A total of 11 of the Nordic country's top universities made the overall European top-200 rankings.

“It is great news for Sweden. (…) Sweden's success is part of a wider trend of the Scandinavian countries' strong performance in the ranking,” said THE editor Phil Baty.

While British universities remained at the top, he said that the UK faced tough competition from Sweden and other European nations, warning that anti-immigration policies and high tuition fees could act as an deterrent to foreign students.

“The UK shoots itself in the foot and faces losing market share over restrictive study and work visa policies, anti-immigration rhetoric and prohibitively high tuition fees, other European countries are poised to capitalize and take more and more of the UK's share of students,” said Baty.

With higher education mostly funded by the state, Sweden offers free tuition for domestic and EU students.

“The fact that the 11 of Sweden's 14 public-sector universities are in the THE's European top-200 speaks volumes for the effectiveness of the country's higher education system. Students do not make any direct financial contribution to the system: tuition is free for all domestic and most European students, said Lund University's vice-chancellor Torbjörn von Schantz in a statement.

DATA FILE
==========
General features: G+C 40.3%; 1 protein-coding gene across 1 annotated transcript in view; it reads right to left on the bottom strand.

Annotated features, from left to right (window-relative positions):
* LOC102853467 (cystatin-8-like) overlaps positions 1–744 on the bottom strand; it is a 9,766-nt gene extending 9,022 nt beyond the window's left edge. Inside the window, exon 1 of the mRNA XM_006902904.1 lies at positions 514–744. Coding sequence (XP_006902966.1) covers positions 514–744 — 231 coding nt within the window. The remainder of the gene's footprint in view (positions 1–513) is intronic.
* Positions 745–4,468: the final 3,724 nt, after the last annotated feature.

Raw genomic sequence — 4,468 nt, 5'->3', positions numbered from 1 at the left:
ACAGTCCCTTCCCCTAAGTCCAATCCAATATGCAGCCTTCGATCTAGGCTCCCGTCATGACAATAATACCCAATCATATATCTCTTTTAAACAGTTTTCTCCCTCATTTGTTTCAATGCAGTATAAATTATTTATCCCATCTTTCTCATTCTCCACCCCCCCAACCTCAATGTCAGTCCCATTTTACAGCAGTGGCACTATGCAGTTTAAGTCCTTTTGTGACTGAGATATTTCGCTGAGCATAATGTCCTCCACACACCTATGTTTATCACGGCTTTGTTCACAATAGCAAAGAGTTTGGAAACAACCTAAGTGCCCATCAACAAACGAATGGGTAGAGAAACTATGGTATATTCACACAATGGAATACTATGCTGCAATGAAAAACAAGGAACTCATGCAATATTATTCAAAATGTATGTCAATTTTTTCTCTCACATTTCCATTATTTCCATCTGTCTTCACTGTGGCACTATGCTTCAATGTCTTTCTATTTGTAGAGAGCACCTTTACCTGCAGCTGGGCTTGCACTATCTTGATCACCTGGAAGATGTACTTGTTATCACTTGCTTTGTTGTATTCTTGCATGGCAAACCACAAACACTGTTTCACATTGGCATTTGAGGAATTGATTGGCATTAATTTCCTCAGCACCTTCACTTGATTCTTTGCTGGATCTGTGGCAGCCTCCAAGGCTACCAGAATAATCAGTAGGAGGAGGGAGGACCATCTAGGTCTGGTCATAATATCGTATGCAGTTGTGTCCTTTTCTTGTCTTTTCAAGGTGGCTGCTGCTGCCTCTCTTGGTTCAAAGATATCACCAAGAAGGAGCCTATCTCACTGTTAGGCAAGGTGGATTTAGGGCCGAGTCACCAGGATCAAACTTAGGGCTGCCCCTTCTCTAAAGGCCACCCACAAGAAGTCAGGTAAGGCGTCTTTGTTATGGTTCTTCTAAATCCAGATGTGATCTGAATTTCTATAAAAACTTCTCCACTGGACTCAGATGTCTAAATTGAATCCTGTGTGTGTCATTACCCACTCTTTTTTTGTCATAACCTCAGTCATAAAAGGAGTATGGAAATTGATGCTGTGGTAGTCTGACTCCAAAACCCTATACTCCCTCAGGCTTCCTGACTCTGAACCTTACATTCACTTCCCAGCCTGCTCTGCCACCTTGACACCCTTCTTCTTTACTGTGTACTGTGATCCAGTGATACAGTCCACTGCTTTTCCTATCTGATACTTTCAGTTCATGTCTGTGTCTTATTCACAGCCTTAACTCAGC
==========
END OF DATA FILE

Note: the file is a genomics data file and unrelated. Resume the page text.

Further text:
“Historically, Swedish research policy has been subject to relatively light control, and the sector has generally been left to make its own strategic choices. These choices have included extensive cooperation between institutions, including the use of joint research facilities,” he added.

His university came in 37th place in the rankings, behind Uppsala in 32nd. The Karolinska Institute in Solna north of Stockholm, Sweden's leading medical school and in charge of handing out the annual Nobel Prize in Medicine, meanwhile clinched ninth place in Europe.

It likely spells a welcome PR boost for Sweden's leading medical school, which made global headlines earlier this year after allegations of research fraud emerged against one of its researchers, celebrity surgeon Paolo Macchiarini. The scandal has since forced the resignation of a number of top bosses, including its vice-chancellor Anders Hamsten.

The top-ranking universities in Sweden

1. Karolinska Institute (9th in Europe)

2. Uppsala University (32)

3. Lund University (37)

4. Stockholm University (64)

5. KTH Royal Institute of Technology (74)

6. University of Gothenburg (90)

7. Chalmers University of Technology (121)

8. Swedish University of Agricultural Sciences (121)

9. Linköping University (131)

10. Umeå University (141)

11. Örebro University (161)

The top-ranking universities in Europe

1. University of Oxford (UK)

2. University of Cambridge (UK)

3. Imperial College London (UK)

4. ETH Zurich (Switzerland)

5. University College London (UK)

6. London School of Economics and Political Science (UK)

7. University of Edinburgh (UK)

8. King's College London (UK)

9. Karolinska Institute (Sweden)

10. LMU Munich (Germany)